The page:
In the early 16th century Cape Canaveral was noted on maps. It was named by Spanish explorers in the first half of the 16th century as "Canaveral", which literally means "canebrake", an area of cane vegetation. The name is thus translated as "Cape of Canes". The name "Canaveral" (CaƱaveral in Spanish) is one of the three oldest surviving European place names in the U.S. [1] The first application of the name according to the Smithsonian Institution was from the 1521-1525 explorations of Spanish explorer Francisco Gordillo. [2] A point of land jutting out into an area of the Atlantic Ocean with swift currents, it became a landing spot for many shipwrecked sailors. An early alternate name was "Cape of Currents." By at least 1564, the name appeared on maps. [3] Author Henrietta Carr stated in her book that Englishprivateer Master John Hawkins and his journalist John Sparke gave an account of their landing at Cape Canaveral in the1500's. Robert Ranson in his book "East Coast Memoirs" writes about a Presbyterian missionary who was wrecked and livedamong the Indians. Other histories tell of French survivors from Jean Ribault's Fort Caroline whose ship the "Trinite"wrecked on the shores of Cape Canaveral and from whose timbers a fort was built.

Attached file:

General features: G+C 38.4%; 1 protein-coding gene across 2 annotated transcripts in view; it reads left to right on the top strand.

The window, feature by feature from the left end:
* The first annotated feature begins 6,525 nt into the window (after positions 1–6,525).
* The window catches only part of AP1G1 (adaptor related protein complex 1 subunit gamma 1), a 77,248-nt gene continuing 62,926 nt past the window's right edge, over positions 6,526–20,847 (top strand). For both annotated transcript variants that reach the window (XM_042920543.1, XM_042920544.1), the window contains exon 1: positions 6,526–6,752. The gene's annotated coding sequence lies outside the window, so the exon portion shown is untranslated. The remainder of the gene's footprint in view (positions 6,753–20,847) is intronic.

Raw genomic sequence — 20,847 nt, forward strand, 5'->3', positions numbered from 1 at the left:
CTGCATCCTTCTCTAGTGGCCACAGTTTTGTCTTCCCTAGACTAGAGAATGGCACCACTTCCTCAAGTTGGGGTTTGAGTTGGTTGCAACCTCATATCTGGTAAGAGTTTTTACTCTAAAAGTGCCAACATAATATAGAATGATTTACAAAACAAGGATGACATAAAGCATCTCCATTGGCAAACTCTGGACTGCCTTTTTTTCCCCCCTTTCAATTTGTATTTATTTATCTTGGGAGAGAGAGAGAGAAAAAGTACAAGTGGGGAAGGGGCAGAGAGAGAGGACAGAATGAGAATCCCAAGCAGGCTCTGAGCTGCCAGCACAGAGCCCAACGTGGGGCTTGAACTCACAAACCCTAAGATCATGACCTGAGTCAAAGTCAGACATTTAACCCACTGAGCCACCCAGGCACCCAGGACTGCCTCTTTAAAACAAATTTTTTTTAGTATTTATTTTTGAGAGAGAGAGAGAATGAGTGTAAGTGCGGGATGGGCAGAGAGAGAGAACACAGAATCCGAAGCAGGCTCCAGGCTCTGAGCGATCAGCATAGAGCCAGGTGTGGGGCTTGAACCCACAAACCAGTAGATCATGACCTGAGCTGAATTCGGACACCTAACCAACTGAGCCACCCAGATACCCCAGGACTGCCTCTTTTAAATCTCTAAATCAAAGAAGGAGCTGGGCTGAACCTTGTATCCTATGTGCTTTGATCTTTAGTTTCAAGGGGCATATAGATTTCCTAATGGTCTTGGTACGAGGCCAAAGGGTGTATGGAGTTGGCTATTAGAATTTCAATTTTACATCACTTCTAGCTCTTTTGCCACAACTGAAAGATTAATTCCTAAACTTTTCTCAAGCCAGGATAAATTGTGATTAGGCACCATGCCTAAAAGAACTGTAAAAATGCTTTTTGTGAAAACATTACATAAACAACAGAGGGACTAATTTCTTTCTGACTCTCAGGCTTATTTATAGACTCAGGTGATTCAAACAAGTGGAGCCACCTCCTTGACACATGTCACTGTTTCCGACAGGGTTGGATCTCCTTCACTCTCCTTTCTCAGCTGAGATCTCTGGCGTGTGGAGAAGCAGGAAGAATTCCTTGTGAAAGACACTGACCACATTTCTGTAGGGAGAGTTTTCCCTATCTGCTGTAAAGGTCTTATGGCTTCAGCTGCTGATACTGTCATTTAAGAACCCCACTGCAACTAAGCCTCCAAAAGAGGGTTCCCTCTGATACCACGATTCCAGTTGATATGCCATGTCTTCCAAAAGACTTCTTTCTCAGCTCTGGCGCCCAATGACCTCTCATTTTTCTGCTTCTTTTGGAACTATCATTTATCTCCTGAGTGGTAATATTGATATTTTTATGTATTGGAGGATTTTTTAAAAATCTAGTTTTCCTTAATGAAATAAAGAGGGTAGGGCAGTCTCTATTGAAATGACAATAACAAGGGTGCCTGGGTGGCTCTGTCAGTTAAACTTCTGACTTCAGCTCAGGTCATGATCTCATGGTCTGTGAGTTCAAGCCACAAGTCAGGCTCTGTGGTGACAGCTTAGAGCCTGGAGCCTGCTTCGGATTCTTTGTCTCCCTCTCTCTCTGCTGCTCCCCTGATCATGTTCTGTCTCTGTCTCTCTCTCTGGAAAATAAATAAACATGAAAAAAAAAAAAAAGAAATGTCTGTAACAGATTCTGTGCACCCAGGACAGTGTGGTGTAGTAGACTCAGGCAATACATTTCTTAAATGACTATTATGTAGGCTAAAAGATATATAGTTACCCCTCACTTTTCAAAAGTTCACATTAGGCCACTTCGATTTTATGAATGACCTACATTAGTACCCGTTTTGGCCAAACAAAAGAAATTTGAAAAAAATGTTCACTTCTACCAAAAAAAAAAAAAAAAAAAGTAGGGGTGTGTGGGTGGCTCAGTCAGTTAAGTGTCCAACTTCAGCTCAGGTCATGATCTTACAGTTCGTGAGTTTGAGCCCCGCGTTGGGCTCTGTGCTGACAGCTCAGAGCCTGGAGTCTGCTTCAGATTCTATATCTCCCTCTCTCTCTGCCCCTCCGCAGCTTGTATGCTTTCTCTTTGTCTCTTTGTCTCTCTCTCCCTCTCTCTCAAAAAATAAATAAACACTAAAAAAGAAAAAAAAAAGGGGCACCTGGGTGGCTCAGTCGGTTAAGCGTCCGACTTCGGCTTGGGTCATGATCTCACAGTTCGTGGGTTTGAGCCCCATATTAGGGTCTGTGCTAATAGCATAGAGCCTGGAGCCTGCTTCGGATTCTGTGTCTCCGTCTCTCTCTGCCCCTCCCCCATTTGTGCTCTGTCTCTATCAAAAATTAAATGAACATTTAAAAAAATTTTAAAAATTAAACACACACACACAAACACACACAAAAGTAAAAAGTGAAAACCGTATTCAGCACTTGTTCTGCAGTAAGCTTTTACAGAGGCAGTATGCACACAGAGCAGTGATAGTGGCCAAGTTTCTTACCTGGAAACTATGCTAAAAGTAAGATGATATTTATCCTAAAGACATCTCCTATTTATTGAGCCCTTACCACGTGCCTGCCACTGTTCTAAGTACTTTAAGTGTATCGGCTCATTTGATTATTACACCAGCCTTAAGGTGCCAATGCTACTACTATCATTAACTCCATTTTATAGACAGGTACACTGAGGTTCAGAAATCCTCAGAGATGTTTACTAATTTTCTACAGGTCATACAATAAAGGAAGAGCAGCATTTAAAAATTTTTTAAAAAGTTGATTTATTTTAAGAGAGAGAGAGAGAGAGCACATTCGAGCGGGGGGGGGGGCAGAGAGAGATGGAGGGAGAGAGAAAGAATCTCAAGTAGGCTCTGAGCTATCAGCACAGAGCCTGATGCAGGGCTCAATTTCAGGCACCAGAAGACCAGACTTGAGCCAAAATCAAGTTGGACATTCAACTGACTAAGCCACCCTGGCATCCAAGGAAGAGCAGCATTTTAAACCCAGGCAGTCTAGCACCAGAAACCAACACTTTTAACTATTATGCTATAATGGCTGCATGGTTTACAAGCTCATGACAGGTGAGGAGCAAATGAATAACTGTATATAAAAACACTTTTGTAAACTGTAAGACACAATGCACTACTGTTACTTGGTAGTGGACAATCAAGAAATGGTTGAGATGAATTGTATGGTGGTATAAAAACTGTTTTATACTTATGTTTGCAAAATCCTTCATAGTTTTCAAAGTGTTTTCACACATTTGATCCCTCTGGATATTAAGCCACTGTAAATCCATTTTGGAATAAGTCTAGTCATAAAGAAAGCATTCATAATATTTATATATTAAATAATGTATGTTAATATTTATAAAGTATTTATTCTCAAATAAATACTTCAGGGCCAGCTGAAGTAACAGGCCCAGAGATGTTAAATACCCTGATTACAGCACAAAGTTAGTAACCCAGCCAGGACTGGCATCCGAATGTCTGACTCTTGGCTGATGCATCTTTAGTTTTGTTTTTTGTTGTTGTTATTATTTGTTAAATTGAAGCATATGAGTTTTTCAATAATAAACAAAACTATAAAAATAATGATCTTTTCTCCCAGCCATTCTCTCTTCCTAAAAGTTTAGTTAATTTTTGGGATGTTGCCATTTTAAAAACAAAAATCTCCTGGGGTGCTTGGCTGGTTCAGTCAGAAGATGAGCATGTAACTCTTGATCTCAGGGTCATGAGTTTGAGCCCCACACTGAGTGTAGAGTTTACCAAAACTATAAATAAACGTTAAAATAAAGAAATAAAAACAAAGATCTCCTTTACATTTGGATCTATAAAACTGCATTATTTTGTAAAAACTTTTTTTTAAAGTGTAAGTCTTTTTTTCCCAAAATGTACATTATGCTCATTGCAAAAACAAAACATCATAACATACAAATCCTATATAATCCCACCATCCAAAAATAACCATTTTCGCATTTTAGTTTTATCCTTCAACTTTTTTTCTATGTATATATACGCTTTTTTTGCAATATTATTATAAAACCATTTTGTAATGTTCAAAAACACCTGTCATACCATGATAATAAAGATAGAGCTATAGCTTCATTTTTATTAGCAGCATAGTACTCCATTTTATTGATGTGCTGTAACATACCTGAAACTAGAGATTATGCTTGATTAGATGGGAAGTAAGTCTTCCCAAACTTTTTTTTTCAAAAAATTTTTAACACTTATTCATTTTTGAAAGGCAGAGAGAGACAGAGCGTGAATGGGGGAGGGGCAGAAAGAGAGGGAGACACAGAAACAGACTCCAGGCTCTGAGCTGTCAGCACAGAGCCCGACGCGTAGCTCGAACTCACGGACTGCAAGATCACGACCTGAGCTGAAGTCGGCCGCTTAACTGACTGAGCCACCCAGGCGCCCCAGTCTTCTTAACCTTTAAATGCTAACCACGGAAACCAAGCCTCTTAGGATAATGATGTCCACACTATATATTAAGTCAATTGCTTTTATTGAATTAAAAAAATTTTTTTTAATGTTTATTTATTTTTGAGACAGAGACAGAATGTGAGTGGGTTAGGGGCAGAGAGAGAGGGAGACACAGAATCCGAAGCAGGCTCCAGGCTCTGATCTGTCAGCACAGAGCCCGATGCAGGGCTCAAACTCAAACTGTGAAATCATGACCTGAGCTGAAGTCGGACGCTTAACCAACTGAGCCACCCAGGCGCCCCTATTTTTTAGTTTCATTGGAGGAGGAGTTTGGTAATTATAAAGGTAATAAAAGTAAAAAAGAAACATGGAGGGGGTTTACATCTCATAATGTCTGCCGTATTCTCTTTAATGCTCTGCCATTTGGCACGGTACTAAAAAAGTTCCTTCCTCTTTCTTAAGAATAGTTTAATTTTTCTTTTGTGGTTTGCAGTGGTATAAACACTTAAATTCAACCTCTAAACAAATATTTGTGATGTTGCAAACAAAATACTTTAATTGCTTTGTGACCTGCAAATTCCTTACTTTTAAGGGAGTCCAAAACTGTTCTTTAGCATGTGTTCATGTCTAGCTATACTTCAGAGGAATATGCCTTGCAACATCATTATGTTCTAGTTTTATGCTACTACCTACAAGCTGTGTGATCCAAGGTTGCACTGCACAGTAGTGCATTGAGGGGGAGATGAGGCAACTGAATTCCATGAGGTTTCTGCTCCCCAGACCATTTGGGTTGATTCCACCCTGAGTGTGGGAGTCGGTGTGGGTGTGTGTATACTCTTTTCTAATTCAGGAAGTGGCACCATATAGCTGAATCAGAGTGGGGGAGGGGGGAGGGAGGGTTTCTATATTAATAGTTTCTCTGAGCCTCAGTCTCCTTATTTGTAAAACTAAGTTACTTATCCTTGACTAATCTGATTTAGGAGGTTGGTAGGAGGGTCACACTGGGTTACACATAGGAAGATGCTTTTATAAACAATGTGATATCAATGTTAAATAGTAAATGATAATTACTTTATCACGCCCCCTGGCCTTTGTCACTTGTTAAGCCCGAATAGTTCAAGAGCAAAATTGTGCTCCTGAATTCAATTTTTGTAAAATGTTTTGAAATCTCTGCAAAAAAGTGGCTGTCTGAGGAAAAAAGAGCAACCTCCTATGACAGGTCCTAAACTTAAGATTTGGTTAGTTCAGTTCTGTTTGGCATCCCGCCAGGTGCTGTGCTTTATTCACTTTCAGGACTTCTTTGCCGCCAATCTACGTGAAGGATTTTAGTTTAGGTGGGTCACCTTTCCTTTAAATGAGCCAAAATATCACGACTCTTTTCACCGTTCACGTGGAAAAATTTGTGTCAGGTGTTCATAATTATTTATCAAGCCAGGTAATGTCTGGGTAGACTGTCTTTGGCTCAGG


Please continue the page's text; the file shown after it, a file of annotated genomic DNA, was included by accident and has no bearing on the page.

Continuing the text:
The last naval battle of the American Revolutionary War was fought off the shores of Cape Canaveral in 1783, between the USS Alliance and the HMS Sybill.[4]

Due to the hazards of the Cape to shipping, the first Cape Canaveral Lighthouse was built and completed in 1843.